Jimmy Patronis, Florida’s chief financial officer and state fire marshal, on Monday sent a letter to International Olympic Committee head Thomas Bach, touting the Sunshine State as an ideal venue.
‘I am writing to encourage you to consider relocating the 2021 Olympics from Tokyo, Japan to the United States of America, and more specifically to Florida,’ Patronis wrote.
‘With media reports of leaders in Japan ‘privately’ concluding that they are too concerned about the pandemic for the 2021 Olympics to take place, there is still time to deploy a site selection team to Florida,’ he said.
In the letter, Patronis touted Florida’s hotel capacity and transportation infrastructure, and noted that the state had hosted the 2020 NBA ‘bubble’ and had allowed college and professional sports to continue with spectators.
‘Additionally, our international tourist destinations, like Disney parks have been open and operating safely in Florida for some time. In fact, Disney serves as an incredible model for how to run a complex organization in the midst of COVID-19,’ Patronis wrote.
Japan has a population of 126 million and has seen a cumulative 369,000 COVID-19 cases and 5,193 deaths, while Florida has a population of 21 million and has recorded 1.7 million cases and more than 25,000 deaths.
The National Stadium, the main stadium of Tokyo 2021 Olympics, is seen. A Florida official is now offering to host the Games if Japan backs out
Ben Griffin Stadium in Gainesville is the largest stadium in Florid with a capacity of 88,548. If the state hosted the Olympics in a last-minute swap, it could be used as one of the venues
Patronis also touted the strength of the state’s vaccine rollout, saying the vaccine ‘moves fast to protect our communities’ in Florida.
Florida has administered about 53 percent of the doses it has received, according to Bloomberg, making it about the middle of the pack in states.
Florida Governor Ron DeSantis, a Republican, has faced criticism from some for pursuing a more relaxed pandemic strategy, allowing businesses to remain open and eschewing lockdowns.
Though the state has recorded about 25,000 deaths, it has one of the largest populations in the nation, and per capita deaths in Florida are lower than 25 other states. New Jersey and New York lead the nation in per capita deaths.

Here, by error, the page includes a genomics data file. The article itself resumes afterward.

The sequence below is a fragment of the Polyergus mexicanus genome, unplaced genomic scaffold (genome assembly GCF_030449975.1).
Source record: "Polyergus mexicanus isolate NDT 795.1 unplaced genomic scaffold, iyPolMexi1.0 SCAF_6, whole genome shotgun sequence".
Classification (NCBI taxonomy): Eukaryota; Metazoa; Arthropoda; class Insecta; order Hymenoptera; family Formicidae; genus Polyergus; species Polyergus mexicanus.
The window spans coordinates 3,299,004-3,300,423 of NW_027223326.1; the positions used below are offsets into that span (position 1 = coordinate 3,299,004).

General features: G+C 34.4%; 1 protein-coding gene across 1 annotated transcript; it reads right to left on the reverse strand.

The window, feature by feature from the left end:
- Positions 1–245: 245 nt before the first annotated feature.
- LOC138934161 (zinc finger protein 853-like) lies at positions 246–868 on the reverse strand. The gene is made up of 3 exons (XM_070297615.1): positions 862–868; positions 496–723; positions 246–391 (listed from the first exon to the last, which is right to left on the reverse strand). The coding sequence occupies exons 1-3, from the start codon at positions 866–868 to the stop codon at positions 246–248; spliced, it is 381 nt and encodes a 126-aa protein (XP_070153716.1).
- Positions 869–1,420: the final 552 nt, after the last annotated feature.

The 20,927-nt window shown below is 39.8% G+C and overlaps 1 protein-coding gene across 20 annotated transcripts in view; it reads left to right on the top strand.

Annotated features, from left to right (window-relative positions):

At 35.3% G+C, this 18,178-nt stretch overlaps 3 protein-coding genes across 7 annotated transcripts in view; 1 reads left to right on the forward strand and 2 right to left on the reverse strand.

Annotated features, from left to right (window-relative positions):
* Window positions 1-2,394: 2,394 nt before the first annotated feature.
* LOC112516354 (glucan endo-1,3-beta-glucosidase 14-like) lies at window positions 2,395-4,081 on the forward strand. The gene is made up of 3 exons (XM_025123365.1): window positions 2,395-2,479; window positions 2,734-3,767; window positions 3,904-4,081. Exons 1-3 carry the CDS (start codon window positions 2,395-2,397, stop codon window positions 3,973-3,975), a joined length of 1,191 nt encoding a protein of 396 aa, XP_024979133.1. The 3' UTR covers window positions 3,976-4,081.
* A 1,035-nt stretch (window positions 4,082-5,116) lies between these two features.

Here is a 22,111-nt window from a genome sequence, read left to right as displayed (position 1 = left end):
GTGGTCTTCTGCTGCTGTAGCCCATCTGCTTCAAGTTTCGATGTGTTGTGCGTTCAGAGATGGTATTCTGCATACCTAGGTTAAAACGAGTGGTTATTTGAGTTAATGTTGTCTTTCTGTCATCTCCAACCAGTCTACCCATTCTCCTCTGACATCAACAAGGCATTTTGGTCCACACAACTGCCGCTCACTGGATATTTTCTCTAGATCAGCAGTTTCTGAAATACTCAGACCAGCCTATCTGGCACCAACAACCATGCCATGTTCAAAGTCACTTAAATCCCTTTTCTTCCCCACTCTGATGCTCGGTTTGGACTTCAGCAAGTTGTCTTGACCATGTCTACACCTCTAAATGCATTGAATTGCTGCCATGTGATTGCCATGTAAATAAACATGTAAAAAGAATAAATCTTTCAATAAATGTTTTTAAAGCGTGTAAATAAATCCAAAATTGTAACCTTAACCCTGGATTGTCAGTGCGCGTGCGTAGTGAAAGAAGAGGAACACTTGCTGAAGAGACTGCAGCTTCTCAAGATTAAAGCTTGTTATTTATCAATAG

‘Whatever precautions are required let’s figure it out and get it done,’ Patronis said.
It followed reports last week that Japanese officials had privately said that there was no way to move forward with the Summer Olympics there.
The Games, already postponed from last year due to the pandemic, would be cancelled entirely if they are not held this summer. Tokyo would next have a chance to host in 2032, the soonest games that have not selected a city.
Last Friday, Japanese officials insisted they would be sticking to holding the Games during the planned dates of July 23 until August 8.
‘I am determined to realize a safe and secure Tokyo Games as proof that mankind will have overcome the virus,’ said Japanese Prime Minister Yoshihide Suga.
IOC president Bach said last week there was ‘no reason whatsoever’ for the event not to go ahead, but also admitted it may involve fewer fans, or even be held behind closed doors.
Olympic Rings are displayed near National Stadium in Tokyo. With just less than six months to go until the start of the Games, it has been reported that the Japanese authorities are reluctant
Decisions on whether to allow overseas fans, and how full venues will be, are set to be taken in the coming months.
Athlete pressure was seen as a driving force behind last year’s postponement, with the Australian and Canadian Olympic committees pulling their teams out days before the decision was made.
This time, Australia, Canada and the United States have come out in support of the Games, and Greek pole vault champion Katerina Stefanidi — who led calls for last year’s postponement — has said she would prefer it to be held with no fans than not at all.
Top US gymnast Simone Biles said the decision had to be based on ‘what’s safe for the world’, but added she was ‘hoping the Olympics can be put on, even if it means we’re in a bubble’.
But Japanese gymnastics star Kohei Uchimura sounded a note of caution, saying the event ‘can’t be held if the athletes and the people don’t feel the same way’.